Tag Archives: Cat

Our New Addition …

Bronte2I couldn’t help myself. I was (and still am) deep in mourning after my beloved cat Dora was knocked down and killed recently.

I shouldn’t have looked at the cats seeking their ‘forever home’. Their big, pleading eyes, their sad stories, their heart-wrenching starts in life.

So we now have a new addition to our little family – Brontë. Quick explanation about the somewhat pretentious name: she arrived with the name ‘Bronwen’, and, much as I love Welsh names, it seemed a bit of an odd choice for a tiny kitten, not even six months old.

She wouldn’t answer to my new choice of name, ‘Flump’ nor The Teenager’s, ‘Pancake’ or ‘Dog’. We tried out ‘Batwoman’ and ‘Kerpow’ (check out her Bat Mask), to no avail. So she became ‘Bronnie’ until one evening I called her ‘Bronty’ by mistake and she came trotting over. Result. Being of a literary persuasion (lol), she is now named after one of my favourite authors.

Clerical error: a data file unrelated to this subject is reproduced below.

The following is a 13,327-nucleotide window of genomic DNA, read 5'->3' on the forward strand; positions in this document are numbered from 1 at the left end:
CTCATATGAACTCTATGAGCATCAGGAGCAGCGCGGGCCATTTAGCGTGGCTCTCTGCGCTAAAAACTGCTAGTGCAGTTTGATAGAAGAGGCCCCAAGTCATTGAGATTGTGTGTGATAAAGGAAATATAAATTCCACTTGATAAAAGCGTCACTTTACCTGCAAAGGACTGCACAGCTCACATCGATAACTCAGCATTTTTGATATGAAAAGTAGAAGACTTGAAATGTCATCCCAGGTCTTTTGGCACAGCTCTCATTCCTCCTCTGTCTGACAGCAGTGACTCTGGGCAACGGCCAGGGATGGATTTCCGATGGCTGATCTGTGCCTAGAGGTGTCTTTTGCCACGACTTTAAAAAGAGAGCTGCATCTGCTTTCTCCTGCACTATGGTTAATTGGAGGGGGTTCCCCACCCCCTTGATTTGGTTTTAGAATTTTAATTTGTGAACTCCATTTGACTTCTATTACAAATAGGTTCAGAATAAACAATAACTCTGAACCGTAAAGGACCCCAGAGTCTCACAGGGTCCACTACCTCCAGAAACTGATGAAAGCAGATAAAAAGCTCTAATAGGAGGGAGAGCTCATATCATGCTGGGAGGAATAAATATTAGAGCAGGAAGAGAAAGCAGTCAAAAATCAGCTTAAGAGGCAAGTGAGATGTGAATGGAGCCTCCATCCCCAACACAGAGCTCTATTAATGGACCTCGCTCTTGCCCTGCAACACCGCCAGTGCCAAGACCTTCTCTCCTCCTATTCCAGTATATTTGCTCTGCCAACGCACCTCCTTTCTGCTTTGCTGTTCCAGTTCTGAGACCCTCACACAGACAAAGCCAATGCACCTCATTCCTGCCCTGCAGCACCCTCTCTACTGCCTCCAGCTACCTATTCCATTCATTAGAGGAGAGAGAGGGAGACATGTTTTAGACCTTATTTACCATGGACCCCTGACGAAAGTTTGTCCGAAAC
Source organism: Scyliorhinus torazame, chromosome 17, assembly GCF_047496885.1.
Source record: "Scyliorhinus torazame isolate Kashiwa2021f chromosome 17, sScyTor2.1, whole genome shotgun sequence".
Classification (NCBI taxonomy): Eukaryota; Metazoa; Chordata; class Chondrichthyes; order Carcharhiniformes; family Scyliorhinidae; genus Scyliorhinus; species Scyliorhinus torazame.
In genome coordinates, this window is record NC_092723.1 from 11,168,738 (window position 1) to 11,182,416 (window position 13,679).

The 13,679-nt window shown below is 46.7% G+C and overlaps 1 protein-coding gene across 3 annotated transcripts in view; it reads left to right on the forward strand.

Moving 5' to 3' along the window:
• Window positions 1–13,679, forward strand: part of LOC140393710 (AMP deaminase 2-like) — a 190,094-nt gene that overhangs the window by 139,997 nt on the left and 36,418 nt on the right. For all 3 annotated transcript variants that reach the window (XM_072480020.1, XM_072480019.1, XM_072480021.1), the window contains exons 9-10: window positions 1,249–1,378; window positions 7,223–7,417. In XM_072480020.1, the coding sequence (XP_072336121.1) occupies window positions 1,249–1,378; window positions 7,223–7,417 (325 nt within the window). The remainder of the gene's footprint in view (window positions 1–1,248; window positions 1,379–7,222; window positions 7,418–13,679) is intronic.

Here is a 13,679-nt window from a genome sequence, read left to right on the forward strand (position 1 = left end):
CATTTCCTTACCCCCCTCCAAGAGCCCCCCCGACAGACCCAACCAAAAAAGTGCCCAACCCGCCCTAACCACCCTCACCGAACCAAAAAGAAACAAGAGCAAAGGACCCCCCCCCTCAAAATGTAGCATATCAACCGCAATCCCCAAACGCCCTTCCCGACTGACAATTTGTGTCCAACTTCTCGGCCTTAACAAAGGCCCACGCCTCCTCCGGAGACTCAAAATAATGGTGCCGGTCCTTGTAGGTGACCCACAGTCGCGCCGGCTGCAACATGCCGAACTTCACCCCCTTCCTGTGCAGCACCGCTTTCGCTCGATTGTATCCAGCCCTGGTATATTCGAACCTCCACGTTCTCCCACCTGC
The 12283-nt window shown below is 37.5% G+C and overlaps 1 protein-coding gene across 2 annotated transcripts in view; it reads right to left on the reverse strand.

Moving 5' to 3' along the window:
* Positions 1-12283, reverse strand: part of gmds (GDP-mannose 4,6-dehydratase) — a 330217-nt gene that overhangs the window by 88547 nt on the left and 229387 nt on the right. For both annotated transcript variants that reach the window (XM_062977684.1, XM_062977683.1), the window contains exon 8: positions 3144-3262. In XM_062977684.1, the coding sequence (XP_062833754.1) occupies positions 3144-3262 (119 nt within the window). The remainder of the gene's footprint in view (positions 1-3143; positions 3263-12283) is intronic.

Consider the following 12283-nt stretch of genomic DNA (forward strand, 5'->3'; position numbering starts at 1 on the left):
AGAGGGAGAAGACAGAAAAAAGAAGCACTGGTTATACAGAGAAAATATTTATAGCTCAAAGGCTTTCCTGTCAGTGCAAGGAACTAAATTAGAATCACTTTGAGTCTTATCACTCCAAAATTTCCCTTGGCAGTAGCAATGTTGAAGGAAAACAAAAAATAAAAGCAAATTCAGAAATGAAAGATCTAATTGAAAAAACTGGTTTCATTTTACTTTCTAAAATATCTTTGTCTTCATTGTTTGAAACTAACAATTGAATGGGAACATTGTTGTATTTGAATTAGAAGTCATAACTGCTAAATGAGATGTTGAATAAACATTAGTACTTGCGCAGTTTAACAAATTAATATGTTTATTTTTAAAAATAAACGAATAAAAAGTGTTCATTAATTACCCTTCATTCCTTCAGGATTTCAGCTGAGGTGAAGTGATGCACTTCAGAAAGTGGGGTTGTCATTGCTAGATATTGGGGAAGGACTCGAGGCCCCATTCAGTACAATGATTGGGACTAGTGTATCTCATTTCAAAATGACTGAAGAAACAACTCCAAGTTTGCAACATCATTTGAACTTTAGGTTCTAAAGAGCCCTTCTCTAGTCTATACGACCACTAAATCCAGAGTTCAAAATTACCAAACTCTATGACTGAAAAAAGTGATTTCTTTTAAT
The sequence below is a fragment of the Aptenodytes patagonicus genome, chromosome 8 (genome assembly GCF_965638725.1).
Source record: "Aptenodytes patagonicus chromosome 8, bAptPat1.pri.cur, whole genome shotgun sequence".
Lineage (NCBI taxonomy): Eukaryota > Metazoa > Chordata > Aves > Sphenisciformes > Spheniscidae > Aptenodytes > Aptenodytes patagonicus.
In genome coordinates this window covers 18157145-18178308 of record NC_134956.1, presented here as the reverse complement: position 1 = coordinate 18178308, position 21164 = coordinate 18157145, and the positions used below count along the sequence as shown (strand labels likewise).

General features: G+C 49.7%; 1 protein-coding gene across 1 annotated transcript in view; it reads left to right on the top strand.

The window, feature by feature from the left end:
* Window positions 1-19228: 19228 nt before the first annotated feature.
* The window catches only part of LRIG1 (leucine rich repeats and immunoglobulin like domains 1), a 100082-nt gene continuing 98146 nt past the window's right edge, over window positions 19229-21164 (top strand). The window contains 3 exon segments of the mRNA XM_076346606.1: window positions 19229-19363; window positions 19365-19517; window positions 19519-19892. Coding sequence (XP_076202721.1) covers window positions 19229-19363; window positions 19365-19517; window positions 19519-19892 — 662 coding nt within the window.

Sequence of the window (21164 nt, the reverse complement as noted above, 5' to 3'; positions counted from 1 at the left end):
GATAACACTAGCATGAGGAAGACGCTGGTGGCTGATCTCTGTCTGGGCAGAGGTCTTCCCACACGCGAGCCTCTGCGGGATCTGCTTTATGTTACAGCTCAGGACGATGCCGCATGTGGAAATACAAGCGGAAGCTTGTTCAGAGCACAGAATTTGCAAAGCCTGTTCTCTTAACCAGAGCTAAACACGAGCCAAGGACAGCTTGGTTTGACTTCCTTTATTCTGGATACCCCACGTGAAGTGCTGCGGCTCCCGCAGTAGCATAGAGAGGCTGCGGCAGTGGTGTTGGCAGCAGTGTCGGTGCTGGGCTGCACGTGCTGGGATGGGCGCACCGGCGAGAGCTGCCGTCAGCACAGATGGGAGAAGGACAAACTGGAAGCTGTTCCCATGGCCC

Anyway, she has settled in remarkably well, so well that she enjoys nothing more than scampering up my curtains and sitting on the wooden pole, grinning down at me. She also tears around the house in an endless loop and can make a toy out of anything – she’s smitten with my hair bands and has fished out seventeen of them from a bowl in my bedrooom (I counted) and laid them all on one of my rugs in an impressive pattern and every so often she returns to rearrange them.

In short, she fits in well. She’s also great to snuggle up with when the dreaded mid-afternoon MS crash happens. We mute the telly and radio, choose our blanket and flop onto the sofa.